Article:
When it comes to evaluating forage particle size distribution in mixed rations, few tools are as effective and widely used as the Penn State Particle Separator (PSPS). This tool is used on many operations to assess fiber utilization and the potential for feedbunk sorting.
While Penn State’s website provides recommendations of distribution percentages, Wyatt Smith of the Miner Agricultural Research Institute turns to the importance of using the correct volume when sampling. In a recent Farm Report newsletter, he notes that the recommended volume of a sample is 3 pints, or 1,400 milliliters (mL).
“It’s important that we measure the amount of material going into the PSPS by its volume and not by its mass. The reason is that the dry matter percentage of a feedstuff or TMR sample will greatly influence how much is going into the shaker box,” Smith says.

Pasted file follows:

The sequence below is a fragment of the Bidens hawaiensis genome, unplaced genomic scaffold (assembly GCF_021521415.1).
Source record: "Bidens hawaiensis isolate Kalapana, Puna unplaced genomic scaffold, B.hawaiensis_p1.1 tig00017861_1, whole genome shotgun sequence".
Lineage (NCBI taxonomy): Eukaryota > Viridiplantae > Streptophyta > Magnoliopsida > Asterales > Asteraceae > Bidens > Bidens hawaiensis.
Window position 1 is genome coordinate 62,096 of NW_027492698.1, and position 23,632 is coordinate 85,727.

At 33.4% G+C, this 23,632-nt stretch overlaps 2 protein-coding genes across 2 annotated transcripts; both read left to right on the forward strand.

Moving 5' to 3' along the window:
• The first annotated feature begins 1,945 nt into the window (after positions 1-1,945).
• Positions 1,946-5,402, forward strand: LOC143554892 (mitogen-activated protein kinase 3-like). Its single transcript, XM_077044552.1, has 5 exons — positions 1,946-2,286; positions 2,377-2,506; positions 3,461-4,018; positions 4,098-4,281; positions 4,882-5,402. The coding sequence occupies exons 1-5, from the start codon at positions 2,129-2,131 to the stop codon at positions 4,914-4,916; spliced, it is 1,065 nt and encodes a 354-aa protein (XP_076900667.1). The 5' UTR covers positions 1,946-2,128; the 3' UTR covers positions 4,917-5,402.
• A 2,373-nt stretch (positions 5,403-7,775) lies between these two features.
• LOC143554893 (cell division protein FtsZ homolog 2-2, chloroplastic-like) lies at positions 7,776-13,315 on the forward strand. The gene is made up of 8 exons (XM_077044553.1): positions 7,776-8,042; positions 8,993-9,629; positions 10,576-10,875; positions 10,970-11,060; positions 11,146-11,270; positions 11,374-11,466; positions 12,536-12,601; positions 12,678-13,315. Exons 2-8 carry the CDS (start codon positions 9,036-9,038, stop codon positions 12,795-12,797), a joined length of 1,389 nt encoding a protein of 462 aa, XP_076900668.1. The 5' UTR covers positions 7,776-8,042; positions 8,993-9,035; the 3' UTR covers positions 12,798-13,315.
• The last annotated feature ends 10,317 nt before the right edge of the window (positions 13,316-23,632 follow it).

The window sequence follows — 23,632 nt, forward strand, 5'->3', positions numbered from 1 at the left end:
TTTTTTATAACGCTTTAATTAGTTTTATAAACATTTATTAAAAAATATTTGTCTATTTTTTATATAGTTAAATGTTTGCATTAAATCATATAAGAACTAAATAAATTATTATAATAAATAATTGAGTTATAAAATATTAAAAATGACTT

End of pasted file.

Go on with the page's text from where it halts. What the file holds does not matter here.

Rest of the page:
Smith illustrates this point by explaining that 1,400 mL of wheat straw with a dry matter of 87 percent will have a mass of 100 grams, while corn silage of the same sample size will have a dry matter of 32 percent and a mass of 450 grams. This holds true when testing mixed rations as well. Smith looks to trials completed last summer to compare two diets, one with a mass of 485 grams and another having 360 grams. Although both had similar dry matter percentages, their differences were more telling when it came to forage-to-concentrate ratios.
To further this point, Smith created his own experiment by shaking out a dairy mixed ration using volumes of 700, 1,400, and 2,200 mL (see table below).
“By using a smaller than the recommended volume, there were a smaller amount of particles retained on the top two sieves and a larger amount in the bottom two sieves,” Smith says. “When looking at a larger than recommended volume, the opposite results were observed.”
Ensuring that the correct volume is measured when using the PSPS is vital in the accurate assessment of mixed rations. Smith recommends purchasing a cheap beaker or pitcher to better measure rations. “Data and measurements are only correct when collected correctly,” Smith concludes.